Wednesday 3 December 2009
(There was one evidence session today, scheduled for 09:00 – 12:00.)
Topic: Military Planning
Kevin Tebbit, Permanent Secretary (Ministry of Defence), 1998-2005
Admiral Lord Michael Boyce, Chief of the Defence Staff, 2001-2003
This morning’s hearing, as it happened
This morning’s witnesses were Sir Kevin Tebbit KCB CBE and Admiral Lord Michael Boyce GCB, speaking on the issue of ‘Military Planning′.
(It’s Andrew blogging for you today. Being as I’m not the fastest typist in the world I’m going to refer to everone by initials, so the committee wil be JC, LF, MG, RL, and B(aroness)P, and the witnesses KT and MB. I’ll re-edit everything later tonight for a more permanent record.)
12.05 JC – winds up – briefs for tomorrow and thanks witnesses.
12.04 BP – about winning plan – KT – mentions disarmament etc, overall plan objectives.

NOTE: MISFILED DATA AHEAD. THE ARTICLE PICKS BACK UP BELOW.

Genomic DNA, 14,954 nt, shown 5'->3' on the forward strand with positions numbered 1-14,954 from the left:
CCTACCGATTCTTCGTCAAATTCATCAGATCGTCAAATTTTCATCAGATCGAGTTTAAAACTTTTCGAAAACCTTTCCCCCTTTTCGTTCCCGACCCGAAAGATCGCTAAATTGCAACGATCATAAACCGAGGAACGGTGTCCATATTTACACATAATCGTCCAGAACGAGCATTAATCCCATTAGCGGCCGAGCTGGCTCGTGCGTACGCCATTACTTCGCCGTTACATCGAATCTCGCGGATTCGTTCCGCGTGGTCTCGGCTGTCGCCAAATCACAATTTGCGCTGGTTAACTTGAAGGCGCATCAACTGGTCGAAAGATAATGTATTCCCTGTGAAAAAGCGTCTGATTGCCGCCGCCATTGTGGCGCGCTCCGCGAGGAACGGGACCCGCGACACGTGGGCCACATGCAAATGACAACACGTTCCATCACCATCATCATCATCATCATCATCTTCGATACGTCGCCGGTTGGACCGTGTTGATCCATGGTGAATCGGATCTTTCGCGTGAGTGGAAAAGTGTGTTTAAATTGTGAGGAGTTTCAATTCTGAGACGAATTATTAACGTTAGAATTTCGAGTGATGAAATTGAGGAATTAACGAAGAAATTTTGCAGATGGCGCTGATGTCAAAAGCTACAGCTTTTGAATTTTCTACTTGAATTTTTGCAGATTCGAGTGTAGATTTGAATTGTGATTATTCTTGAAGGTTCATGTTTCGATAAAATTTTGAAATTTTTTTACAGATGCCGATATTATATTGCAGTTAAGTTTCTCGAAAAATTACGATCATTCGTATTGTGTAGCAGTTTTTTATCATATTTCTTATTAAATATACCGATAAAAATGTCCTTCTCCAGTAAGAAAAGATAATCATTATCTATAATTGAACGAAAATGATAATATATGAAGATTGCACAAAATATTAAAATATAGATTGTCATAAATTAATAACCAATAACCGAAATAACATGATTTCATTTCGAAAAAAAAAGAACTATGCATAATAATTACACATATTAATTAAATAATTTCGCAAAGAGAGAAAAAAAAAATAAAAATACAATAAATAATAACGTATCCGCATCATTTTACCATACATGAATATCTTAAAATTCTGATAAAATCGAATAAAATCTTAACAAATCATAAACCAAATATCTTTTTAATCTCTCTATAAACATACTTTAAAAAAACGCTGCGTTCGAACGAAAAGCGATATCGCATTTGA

12.01 KT – we (Hoon) pressed our case to the US and emphasised our concerns. We thought we made progress with them and the UN, but the bombing of the UN office in Baghdad was a serious blow.
11.58 KT – no-one expect the breakdown towards violence in Iraq. A UN framework needed for the exit strategy. LF – small forces would not be able to cope. MB – absolutely. KT – we expected Iraqi policing etc but this was unattainable.
11.52 LF – how good was aftermath departmental planning? MB – not good – criticises DFID and Clare Short. KT – focus was on poverty rather than funding issues. Planning in US in three phases, conceptual, intellectual; NSC then put in control; then to military (Rumsfeld). Strong feelings in US that not much was to be done.
11.48 KT – re wider plan – expectation of bigger humanitarian concerns but didn’t see problem that transpired with governing body.
11.44 MB – Concern that we didn’t have “the boots on the ground” to conciliate. Going down to Brigade-size deployment was expected to be sufficient to control the Basra area.
11.42 LF – was aftermath planning a great concern? Yes – important to maintain Iraqi army to maintain order, also professional (Ba’athist) classes to allow society to reestablish.